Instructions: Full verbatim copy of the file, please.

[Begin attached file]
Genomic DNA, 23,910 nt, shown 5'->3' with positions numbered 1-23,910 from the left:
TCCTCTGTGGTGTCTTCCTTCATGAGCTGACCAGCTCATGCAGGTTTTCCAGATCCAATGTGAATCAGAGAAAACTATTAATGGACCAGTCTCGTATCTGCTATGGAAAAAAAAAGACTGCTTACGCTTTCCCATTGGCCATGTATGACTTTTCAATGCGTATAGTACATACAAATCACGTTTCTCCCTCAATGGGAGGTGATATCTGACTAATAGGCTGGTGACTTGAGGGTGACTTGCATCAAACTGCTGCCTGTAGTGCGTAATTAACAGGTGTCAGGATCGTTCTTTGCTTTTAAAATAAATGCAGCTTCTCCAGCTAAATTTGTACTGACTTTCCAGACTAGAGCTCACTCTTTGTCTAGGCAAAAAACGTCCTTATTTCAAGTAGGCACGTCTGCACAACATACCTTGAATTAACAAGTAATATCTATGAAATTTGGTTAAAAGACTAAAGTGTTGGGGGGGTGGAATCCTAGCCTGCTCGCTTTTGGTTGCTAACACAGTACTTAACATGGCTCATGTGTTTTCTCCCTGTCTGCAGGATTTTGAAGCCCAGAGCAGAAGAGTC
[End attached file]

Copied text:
Genomic DNA, 23,910 nt, shown 5'->3' with positions numbered 1-23,910 from the left:
TCCTCTGTGGTGTCTTCCTTCATGAGCTGACCAGCTCATGCAGGTTTTCCAGATCCAATGTGAATCAGAGAAAACTATTAATGGACCAGTCTCGTATCTGCTATGGAAAAAAAAAGACTGCTTACGCTTTCCCATTGGCCATGTATGACTTTTCAATGCGTATAGTACATACAAATCACGTTTCTCCCTCAATGGGAGGTGATATCTGACTAATAGGCTGGTGACTTGAGGGTGACTTGCATCAAACTGCTGCCTGTAGTGCGTAATTAACAGGTGTCAGGATCGTTCTTTGCTTTTAAAATAAATGCAGCTTCTCCAGCTAAATTTGTACTGACTTTCCAGACTAGAGCTCACTCTTTGTCTAGGCAAAAAACGTCCTTATTTCAAGTAGGCACGTCTGCACAACATACCTTGAATTAACAAGTAATATCTATGAAATTTGGTTAAAAGACTAAAGTGTTGGGGGGGTGGAATCCTAGCCTGCTCGCTTTTGGTTGCTAACACAGTACTTAACATGGCTCATGTGTTTTCTCCCTGTCTGCAGGATTTTGAAGCCCAGAGCAGAAGAGTC